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Critics of former National Security Adviser Susan Rice say she’s caught in a lie about misusing intelligence for political purposes.
A few media sources, most prominently Bloomberg columnist Eli Lake, have said Rice repeatedly asked to learn the names of unidentified American citizens who appeared in intelligence reports in connection to the Donald Trump campaign and transition. These reports are based on anonymous sources, and Rice has neither confirmed nor denied them.
At first glance, this narrative clashes with an interview Rice gave to PBS on March 22, where she seemed to say she didn’t know if Trump associates had been picked up in surveillance. But looking at the PBS interview in its full context, it’s not 100 percent clear that Rice made an intentionally false statement, though she might have omitted relevant (and potentially classified) information.
In a separate fact-check, we explained why these allegations against Rice don’t automatically indicate wrongdoing.
What Rice told PBS’s Judy Woodruff on March 22
Woodruff asked Rice about Rep. Devin Nunes, R-Calif., who claimed to have learned that surveillance of foreign individuals might have picked up Trump and his associates, and their names might have been disclosed. Nunes has since stepped away from his role chairing the House investigation into Russia’s involvement in the 2016 election.
Woodruff: "We’ve been following a disclosure by the chairman of the House Intelligence Committee, Devin Nunes, that in essence, during the final days of the Obama administration, during the transition, after President Trump had been elected, that he and the people around him may have been caught up in surveillance of foreign individuals in that their identities may have been disclosed. Do you know anything about this?"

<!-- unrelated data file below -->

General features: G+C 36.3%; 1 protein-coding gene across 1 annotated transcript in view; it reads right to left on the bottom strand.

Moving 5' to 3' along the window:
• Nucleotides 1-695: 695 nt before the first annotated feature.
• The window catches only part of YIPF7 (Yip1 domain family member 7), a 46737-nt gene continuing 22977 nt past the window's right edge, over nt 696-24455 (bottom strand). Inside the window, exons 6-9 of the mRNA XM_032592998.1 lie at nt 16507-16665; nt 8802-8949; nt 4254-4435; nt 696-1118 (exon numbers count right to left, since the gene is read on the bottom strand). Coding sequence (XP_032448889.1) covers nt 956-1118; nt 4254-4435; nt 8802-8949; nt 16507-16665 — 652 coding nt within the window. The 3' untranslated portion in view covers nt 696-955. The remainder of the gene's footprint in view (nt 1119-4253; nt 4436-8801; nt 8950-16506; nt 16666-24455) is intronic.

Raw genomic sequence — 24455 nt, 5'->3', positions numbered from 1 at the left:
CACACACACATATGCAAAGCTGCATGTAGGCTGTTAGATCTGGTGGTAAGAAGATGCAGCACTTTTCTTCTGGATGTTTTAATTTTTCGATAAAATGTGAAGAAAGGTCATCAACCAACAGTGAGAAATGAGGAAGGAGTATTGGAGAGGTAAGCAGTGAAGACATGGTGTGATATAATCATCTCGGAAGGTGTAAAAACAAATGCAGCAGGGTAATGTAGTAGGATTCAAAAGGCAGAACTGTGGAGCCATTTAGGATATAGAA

Rice: I know nothing about this. I was surprised to see reports from Chairman Nunes on that count today.
Let’s back up and recall where we have been. The president of the United States accused his predecessor, President Obama, of wiretapping Trump tower during the campaign. Nothing of the sort occurred, and we’ve heard that confirmed by the director of the FBI, who also pointed out that no president, no White House, can order the surveillance of another American citizen. That can only come from the Justice Department with approval of a FISA court.
So today, I really don’t know to what Chairman Nunes was referring. But he said whatever he was referring to was a legal, lawful surveillance, and it was potentially incidental collection on American citizens. I think it’s important for people to understand what "incidental" means. That means that the target was either a foreign entity or somebody under criminal investigation, and the Americans who were talking to those targets may have been picked up.
It’s possible, given the question asked, Rice was trying to say that she didn’t know what Nunes was specifically talking about, as opposed to not knowing anything about incidental surveillance pickups of Trump’s associates generally — an explanation Rice herself gave on Twitter April 4.
"I said I did not know what reports Nunes was referring to when he spoke to the press. I still do not. But the full (House Permanent Select Committee on Intelligence) needs to know," she tweeted.
At this point, too little is known about the allegations against Rice, as well as Nunes’ claims, to assess whether Rice’s March 22 comment— "I know nothing about this" — was truthful.
Bloomberg View, "Top Obama Adviser Sought Names of Trump Associates in Intel," April 3, 2017
PBS Newshour, "Full context: Susan Rice answers questions about Trump transition spying allegations," April 4, 2017
Washington Post, "Susan Rice isn’t a ‘smoking gun,’ but she does have explaining to do," April 5, 2017
NBC, "Susan Rice Speaks Out on ‘Unmasking’ Accusations: ‘I Leaked Nothing to Nobody,’" April 4, 2017